French Buttercream Frosting - I remember this silky, sweet, wonderful frosting from my childhood and I finally had it. I love this recipe, but I find that this guy's instructions are so clear and easy that I suggest you get them directly from the source. Buttercream is no longer intimidating to me. For my fresh wildberry version I just substituted tart cherry juice for the water in the syrup and then added blended (and slightly drained on a paper towel) fresh berries once the frosting was complete.

Also, here is the promised soda bread recipes from another good friend and instructor, Julianne.

Makes one loaf
In place of King Arthur’s flour use Bob's Red Mill Stone Ground Whole Wheat Flour. You can use any whole wheat flour, but the coarser the better for this. For those of you in the Fox Valley, The Bulk Foods Shoppe in Greenville carries a course whole wheat flour that is amazing!

1 cup flour
2 cups coarse whole wheat flour
1 teaspoon baking powder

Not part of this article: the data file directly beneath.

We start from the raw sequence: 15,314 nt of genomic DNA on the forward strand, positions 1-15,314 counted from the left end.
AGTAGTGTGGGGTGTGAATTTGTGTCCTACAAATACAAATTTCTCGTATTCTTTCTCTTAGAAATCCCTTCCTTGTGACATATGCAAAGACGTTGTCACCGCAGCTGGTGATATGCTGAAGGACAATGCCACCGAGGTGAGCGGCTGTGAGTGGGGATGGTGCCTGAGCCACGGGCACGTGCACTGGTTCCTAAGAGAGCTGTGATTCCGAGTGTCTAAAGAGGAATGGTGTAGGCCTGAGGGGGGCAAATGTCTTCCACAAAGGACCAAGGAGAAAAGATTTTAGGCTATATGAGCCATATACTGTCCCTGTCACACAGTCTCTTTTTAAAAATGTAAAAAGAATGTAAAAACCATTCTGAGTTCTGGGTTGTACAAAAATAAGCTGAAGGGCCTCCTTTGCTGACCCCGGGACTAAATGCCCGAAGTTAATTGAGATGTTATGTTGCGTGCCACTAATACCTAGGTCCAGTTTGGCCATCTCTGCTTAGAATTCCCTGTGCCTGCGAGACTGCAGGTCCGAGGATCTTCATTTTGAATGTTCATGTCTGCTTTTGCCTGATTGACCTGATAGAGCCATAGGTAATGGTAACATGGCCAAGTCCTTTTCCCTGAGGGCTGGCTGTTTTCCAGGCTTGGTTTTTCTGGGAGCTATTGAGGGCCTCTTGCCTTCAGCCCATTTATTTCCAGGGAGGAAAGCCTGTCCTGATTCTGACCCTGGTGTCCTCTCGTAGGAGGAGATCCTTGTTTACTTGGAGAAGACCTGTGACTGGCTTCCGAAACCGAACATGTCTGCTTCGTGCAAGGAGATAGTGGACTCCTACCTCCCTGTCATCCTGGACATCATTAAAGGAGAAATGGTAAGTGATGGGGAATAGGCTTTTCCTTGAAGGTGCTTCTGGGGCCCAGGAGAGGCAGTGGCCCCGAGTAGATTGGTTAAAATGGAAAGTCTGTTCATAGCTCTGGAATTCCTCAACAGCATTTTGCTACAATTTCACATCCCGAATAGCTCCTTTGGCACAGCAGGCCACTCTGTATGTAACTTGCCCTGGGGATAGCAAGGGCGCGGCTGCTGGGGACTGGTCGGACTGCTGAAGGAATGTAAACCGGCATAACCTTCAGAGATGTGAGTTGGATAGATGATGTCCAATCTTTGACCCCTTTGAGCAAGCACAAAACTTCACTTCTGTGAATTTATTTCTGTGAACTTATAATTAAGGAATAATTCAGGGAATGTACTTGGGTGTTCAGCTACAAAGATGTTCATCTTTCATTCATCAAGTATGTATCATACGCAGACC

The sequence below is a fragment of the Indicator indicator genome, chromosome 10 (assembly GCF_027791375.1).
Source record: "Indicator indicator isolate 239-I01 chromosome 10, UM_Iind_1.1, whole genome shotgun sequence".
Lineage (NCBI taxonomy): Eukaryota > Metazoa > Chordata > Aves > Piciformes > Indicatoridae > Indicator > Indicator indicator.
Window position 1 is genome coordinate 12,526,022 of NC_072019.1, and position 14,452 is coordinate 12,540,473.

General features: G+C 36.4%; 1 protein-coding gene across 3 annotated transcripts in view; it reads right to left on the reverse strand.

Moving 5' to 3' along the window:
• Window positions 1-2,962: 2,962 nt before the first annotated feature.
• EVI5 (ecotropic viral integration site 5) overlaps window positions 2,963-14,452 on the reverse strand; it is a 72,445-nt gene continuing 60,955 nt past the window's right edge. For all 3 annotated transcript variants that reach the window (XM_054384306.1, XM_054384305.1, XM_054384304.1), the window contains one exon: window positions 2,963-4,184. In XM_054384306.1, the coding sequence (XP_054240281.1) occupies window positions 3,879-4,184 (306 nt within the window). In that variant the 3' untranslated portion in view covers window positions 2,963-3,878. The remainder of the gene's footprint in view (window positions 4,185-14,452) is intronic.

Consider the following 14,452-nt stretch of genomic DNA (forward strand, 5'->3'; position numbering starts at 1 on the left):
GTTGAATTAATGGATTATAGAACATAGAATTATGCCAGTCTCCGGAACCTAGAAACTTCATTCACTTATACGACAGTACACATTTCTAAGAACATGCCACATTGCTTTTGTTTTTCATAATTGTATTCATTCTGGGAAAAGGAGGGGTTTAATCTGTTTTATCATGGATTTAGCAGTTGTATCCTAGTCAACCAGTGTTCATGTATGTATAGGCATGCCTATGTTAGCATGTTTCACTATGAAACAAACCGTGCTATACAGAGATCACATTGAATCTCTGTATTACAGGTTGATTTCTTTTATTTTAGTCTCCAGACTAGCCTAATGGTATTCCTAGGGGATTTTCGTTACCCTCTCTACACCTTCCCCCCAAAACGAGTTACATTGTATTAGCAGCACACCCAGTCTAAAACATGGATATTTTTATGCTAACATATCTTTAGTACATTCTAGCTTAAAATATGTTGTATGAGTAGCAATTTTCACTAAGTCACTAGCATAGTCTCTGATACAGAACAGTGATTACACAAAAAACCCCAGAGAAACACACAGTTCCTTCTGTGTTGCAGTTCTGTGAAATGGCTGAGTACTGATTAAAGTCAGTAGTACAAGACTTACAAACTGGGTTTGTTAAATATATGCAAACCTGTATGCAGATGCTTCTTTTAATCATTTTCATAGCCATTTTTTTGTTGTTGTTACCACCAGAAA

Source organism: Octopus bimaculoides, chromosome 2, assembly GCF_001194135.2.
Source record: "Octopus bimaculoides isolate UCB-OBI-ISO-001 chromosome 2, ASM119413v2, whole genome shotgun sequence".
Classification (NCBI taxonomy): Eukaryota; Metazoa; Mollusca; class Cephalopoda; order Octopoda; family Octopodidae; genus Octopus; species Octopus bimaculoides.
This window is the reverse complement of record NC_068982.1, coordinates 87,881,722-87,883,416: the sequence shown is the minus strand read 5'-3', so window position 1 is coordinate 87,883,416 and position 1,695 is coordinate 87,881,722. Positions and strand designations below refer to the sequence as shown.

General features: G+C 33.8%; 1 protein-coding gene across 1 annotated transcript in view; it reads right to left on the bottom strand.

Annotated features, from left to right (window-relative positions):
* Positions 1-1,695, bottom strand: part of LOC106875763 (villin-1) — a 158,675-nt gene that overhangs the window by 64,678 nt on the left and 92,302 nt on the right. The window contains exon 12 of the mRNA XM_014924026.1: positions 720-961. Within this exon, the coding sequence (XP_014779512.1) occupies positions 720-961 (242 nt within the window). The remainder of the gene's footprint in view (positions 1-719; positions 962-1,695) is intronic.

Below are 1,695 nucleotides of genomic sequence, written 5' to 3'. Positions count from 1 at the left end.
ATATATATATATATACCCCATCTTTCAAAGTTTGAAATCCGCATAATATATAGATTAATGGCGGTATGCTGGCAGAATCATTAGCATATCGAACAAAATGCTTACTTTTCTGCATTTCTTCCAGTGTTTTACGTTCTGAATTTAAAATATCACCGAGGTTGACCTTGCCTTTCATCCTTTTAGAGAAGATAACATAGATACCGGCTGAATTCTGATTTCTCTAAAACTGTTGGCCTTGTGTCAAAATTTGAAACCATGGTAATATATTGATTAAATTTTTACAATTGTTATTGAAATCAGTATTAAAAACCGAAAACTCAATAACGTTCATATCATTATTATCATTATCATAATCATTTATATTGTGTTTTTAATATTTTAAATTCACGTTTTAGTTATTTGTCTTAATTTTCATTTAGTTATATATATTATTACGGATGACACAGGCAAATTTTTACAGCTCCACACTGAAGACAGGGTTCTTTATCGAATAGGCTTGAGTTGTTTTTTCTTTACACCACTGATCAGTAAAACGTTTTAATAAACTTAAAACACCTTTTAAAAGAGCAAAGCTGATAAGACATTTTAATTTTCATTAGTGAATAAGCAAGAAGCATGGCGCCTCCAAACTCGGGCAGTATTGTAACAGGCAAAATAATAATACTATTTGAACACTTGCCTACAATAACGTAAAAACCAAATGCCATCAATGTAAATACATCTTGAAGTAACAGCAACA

1 teaspoon baking soda
1 teaspoon kosher salt
4 tablespoons cold unsalted butter, cut into small cubes {plus more for pan} ( Use Kerrygold, I get it from Woodmans)
1/4 cup old fashioned rolled oats {plus more for top of bread}
1 1/4 cup well shaken buttermilk
1 egg white, beaten

Preheat the oven to 350 degrees. Lightly grease a cast iron skillet, or baking sheet with butter.
In a large mixing bowl, combine the flour, whole wheat flour, baking powder, baking soda & salt. Mix together with a whisk. Sprinkle the cubed butter over the mixture. Using a pastry blender, cut the butter into the dry ingredients, until the mixture resembles coarse meal. Add the oats and stir to combine. Pour in the buttermilk and mix until a dough begins to come together. Using your hands, knead the dough into a ball. Transfer the loaf to the baking sheet, cut a large "X" into the top. Brush the top with the beaten egg white and sprinkle a few pinches of rolled oats over the top.
Bake for about 40-50 minutes, or until the crust is golden brown. You will know when it's done, if you take it out, tap on the bottom of the loaf and it sounds hollow. Transfer to a wire rack to cool and serve with a generous helping of Irish butter.